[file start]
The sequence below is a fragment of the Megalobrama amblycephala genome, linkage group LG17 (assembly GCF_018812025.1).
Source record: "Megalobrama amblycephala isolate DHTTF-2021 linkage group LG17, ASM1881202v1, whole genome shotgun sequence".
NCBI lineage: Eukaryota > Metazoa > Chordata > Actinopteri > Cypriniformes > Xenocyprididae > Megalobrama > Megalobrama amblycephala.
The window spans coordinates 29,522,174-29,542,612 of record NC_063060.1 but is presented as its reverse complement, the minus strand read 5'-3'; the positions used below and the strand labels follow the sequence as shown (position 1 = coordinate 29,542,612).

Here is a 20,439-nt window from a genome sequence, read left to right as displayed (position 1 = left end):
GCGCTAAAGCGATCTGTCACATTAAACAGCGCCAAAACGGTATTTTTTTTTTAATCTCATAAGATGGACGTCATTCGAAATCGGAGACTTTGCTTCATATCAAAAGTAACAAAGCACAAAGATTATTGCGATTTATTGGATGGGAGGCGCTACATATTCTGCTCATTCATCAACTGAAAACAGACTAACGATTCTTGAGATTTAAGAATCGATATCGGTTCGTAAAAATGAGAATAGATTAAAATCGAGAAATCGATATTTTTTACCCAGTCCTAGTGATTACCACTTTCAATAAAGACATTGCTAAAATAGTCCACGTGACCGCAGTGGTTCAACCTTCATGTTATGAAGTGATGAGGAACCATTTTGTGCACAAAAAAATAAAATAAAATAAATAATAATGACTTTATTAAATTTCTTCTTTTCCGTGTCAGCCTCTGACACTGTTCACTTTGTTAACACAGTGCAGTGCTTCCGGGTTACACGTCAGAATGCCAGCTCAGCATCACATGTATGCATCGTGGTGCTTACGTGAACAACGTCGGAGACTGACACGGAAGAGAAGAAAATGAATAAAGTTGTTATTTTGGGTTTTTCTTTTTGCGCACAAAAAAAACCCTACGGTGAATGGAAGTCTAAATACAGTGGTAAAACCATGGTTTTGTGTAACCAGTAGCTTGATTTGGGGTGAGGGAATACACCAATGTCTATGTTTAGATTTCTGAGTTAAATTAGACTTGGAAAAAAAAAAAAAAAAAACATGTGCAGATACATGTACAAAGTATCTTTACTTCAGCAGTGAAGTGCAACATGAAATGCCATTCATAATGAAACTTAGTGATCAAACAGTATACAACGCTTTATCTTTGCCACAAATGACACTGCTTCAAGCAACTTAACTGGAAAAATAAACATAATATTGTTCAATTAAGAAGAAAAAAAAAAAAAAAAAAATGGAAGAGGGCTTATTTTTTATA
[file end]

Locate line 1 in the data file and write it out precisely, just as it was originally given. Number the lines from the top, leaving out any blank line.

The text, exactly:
The sequence below is a fragment of the Megalobrama amblycephala genome, linkage group LG17 (assembly GCF_018812025.1).